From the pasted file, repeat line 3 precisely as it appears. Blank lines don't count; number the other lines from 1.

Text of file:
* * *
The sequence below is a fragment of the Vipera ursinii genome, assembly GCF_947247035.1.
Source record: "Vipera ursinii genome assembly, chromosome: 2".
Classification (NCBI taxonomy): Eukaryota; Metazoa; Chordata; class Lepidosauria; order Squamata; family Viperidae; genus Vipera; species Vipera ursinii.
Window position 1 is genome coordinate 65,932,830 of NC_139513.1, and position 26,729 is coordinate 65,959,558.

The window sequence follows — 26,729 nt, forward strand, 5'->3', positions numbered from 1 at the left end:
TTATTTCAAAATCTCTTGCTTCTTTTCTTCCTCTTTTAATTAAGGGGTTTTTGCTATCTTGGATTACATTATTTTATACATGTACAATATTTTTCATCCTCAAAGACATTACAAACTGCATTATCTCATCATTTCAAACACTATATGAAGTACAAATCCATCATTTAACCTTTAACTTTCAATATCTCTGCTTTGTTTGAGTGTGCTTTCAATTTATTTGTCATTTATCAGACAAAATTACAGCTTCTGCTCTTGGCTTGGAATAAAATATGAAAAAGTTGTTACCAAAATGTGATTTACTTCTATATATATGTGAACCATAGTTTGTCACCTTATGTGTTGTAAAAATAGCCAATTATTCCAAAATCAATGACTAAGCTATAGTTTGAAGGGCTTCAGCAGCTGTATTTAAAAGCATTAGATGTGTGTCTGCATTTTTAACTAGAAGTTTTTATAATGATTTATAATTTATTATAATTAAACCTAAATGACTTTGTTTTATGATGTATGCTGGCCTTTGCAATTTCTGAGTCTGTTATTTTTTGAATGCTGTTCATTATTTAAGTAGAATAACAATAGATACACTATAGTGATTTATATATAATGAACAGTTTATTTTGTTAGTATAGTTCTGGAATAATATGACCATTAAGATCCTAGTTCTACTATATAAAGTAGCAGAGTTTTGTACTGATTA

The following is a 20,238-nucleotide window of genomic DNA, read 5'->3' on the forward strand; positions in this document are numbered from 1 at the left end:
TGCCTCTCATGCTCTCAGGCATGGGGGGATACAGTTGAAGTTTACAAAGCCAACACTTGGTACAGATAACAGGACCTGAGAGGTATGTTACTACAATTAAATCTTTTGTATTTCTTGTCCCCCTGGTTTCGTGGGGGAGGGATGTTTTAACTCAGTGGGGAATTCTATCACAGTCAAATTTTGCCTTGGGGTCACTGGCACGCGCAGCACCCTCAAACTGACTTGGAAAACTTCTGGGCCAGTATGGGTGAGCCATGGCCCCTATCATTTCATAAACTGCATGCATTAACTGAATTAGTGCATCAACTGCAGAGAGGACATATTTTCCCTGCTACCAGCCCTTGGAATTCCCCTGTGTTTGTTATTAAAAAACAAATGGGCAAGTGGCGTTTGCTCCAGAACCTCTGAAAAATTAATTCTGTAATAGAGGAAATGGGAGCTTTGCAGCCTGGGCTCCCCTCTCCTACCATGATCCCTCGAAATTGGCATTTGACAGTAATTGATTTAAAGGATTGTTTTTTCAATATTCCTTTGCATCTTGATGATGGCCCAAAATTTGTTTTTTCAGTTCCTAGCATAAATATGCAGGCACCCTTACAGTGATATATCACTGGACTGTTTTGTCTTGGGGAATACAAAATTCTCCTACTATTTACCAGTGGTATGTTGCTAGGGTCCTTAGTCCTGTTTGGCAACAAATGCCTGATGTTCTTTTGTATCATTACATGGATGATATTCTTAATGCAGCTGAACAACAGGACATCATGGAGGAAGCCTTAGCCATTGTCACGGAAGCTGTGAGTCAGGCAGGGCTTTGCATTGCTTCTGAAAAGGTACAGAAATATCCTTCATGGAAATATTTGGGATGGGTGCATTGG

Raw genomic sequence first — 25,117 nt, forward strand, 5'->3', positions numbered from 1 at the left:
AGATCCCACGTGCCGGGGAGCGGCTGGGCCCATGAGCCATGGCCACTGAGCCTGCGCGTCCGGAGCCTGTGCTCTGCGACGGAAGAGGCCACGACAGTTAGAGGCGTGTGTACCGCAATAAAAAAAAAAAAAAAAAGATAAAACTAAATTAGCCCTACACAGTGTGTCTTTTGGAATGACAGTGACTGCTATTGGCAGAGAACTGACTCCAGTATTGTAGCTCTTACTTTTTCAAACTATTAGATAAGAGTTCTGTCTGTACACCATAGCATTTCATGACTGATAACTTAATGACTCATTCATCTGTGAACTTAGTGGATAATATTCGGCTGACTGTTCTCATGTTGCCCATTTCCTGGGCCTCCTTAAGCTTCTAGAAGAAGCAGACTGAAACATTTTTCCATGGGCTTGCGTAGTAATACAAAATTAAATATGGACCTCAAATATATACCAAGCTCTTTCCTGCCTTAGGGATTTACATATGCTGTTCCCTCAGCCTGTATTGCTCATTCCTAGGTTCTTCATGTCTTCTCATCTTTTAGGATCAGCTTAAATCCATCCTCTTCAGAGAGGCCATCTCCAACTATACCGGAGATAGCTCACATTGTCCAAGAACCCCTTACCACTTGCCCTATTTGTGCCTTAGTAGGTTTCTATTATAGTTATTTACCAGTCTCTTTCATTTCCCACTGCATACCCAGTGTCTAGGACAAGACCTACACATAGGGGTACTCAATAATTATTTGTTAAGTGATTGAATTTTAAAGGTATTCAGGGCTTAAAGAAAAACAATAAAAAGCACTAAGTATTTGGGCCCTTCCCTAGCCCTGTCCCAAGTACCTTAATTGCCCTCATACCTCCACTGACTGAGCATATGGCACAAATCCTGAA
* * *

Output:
Classification (NCBI taxonomy): Eukaryota; Metazoa; Chordata; class Lepidosauria; order Squamata; family Viperidae; genus Vipera; species Vipera ursinii.